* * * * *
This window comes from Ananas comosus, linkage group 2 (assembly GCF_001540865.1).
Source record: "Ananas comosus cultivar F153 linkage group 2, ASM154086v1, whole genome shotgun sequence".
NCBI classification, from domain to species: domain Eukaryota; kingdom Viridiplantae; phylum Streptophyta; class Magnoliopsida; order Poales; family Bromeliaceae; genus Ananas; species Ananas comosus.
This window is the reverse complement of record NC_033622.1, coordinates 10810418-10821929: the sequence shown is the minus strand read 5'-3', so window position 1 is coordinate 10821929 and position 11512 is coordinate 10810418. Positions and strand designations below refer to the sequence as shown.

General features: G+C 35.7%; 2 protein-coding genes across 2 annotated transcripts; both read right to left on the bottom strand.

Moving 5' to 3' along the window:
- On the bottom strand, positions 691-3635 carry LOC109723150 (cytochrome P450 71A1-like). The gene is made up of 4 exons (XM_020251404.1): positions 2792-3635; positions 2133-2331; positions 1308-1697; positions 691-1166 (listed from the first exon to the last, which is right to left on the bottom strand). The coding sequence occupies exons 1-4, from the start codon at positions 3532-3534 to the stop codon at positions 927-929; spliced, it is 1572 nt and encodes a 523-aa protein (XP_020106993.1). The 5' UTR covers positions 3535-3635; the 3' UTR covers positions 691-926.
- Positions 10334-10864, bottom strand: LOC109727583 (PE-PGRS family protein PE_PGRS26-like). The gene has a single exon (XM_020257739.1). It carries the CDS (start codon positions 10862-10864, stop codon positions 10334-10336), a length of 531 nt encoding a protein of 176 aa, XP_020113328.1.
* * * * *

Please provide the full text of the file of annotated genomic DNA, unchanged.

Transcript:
This window comes from Ananas comosus, linkage group 2 (assembly GCF_001540865.1).
Source record: "Ananas comosus cultivar F153 linkage group 2, ASM154086v1, whole genome shotgun sequence".
NCBI classification, from domain to species: domain Eukaryota; kingdom Viridiplantae; phylum Streptophyta; class Magnoliopsida; order Poales; family Bromeliaceae; genus Ananas; species Ananas comosus.
This window is the reverse complement of record NC_033622.1, coordinates 10810418-10821929: the sequence shown is the minus strand read 5'-3', so window position 1 is coordinate 10821929 and position 11512 is coordinate 10810418. Positions and strand designations below refer to the sequence as shown.

General features: G+C 35.7%; 2 protein-coding genes across 2 annotated transcripts; both read right to left on the bottom strand.

Moving 5' to 3' along the window:
- On the bottom strand, positions 691-3635 carry LOC109723150 (cytochrome P450 71A1-like). The gene is made up of 4 exons (XM_020251404.1): positions 2792-3635; positions 2133-2331; positions 1308-1697; positions 691-1166 (listed from the first exon to the last, which is right to left on the bottom strand). The coding sequence occupies exons 1-4, from the start codon at positions 3532-3534 to the stop codon at positions 927-929; spliced, it is 1572 nt and encodes a 523-aa protein (XP_020106993.1). The 5' UTR covers positions 3535-3635; the 3' UTR covers positions 691-926.
- Positions 10334-10864, bottom strand: LOC109727583 (PE-PGRS family protein PE_PGRS26-like). The gene has a single exon (XM_020257739.1). It carries the CDS (start codon positions 10862-10864, stop codon positions 10334-10336), a length of 531 nt encoding a protein of 176 aa, XP_020113328.1.